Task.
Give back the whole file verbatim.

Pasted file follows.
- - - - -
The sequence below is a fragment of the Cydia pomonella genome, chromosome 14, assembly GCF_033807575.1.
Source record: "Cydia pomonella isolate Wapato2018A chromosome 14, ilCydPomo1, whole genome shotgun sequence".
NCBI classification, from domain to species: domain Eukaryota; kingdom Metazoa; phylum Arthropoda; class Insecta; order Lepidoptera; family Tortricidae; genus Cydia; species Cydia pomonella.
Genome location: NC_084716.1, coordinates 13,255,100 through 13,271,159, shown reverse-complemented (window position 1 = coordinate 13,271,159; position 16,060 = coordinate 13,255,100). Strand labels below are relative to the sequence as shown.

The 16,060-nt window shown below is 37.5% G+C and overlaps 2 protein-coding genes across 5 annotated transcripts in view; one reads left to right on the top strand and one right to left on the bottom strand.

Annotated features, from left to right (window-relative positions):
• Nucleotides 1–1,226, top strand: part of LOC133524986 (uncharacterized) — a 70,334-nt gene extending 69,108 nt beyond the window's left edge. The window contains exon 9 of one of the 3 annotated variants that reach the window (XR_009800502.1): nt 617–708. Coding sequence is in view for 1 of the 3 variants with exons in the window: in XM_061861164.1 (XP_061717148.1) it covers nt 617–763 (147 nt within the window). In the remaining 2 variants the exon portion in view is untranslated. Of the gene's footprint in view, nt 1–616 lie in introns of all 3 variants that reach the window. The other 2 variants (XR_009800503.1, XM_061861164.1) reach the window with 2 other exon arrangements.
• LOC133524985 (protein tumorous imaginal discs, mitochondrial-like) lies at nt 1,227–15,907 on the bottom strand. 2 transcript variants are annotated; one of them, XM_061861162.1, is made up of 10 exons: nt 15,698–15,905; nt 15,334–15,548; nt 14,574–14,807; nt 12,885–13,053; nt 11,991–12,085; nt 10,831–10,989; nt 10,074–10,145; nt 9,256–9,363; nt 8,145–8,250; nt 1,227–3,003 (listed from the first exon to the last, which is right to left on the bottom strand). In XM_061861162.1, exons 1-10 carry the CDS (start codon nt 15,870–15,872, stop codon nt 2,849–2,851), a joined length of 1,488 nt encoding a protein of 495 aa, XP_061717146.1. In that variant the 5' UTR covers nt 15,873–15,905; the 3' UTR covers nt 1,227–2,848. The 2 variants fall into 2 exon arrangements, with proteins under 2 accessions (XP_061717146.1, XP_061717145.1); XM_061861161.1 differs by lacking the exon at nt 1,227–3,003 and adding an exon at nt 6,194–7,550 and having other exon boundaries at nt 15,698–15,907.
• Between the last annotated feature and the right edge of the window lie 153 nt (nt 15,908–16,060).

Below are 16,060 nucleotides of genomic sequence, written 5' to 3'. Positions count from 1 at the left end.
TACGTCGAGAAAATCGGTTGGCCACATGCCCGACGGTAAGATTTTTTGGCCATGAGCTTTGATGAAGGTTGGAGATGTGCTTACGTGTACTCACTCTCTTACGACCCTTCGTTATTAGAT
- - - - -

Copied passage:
The sequence below is a fragment of the Cydia pomonella genome, chromosome 14, assembly GCF_033807575.1.
Source record: "Cydia pomonella isolate Wapato2018A chromosome 14, ilCydPomo1, whole genome shotgun sequence".
NCBI classification, from domain to species: domain Eukaryota; kingdom Metazoa; phylum Arthropoda; class Insecta; order Lepidoptera; family Tortricidae; genus Cydia; species Cydia pomonella.
Genome location: NC_084716.1, coordinates 13,255,100 through 13,271,159, shown reverse-complemented (window position 1 = coordinate 13,271,159; position 16,060 = coordinate 13,255,100). Strand labels below are relative to the sequence as shown.

The 16,060-nt window shown below is 37.5% G+C and overlaps 2 protein-coding genes across 5 annotated transcripts in view; one reads left to right on the top strand and one right to left on the bottom strand.

Annotated features, from left to right (window-relative positions):
• Nucleotides 1–1,226, top strand: part of LOC133524986 (uncharacterized) — a 70,334-nt gene extending 69,108 nt beyond the window's left edge. The window contains exon 9 of one of the 3 annotated variants that reach the window (XR_009800502.1): nt 617–708. Coding sequence is in view for 1 of the 3 variants with exons in the window: in XM_061861164.1 (XP_061717148.1) it covers nt 617–763 (147 nt within the window). In the remaining 2 variants the exon portion in view is untranslated. Of the gene's footprint in view, nt 1–616 lie in introns of all 3 variants that reach the window. The other 2 variants (XR_009800503.1, XM_061861164.1) reach the window with 2 other exon arrangements.
• LOC133524985 (protein tumorous imaginal discs, mitochondrial-like) lies at nt 1,227–15,907 on the bottom strand. 2 transcript variants are annotated; one of them, XM_061861162.1, is made up of 10 exons: nt 15,698–15,905; nt 15,334–15,548; nt 14,574–14,807; nt 12,885–13,053; nt 11,991–12,085; nt 10,831–10,989; nt 10,074–10,145; nt 9,256–9,363; nt 8,145–8,250; nt 1,227–3,003 (listed from the first exon to the last, which is right to left on the bottom strand). In XM_061861162.1, exons 1-10 carry the CDS (start codon nt 15,870–15,872, stop codon nt 2,849–2,851), a joined length of 1,488 nt encoding a protein of 495 aa, XP_061717146.1. In that variant the 5' UTR covers nt 15,873–15,905; the 3' UTR covers nt 1,227–2,848. The 2 variants fall into 2 exon arrangements, with proteins under 2 accessions (XP_061717146.1, XP_061717145.1); XM_061861161.1 differs by lacking the exon at nt 1,227–3,003 and adding an exon at nt 6,194–7,550 and having other exon boundaries at nt 15,698–15,907.
• Between the last annotated feature and the right edge of the window lie 153 nt (nt 15,908–16,060).

Below are 16,060 nucleotides of genomic sequence, written 5' to 3'. Positions count from 1 at the left end.
TACGTCGAGAAAATCGGTTGGCCACATGCCCGACGGTAAGATTTTTTGGCCATGAGCTTTGATGAAGGTTGGAGATGTGCTTACGTGTACTCACTCTCTTACGACCCTTCGTTATTAGAT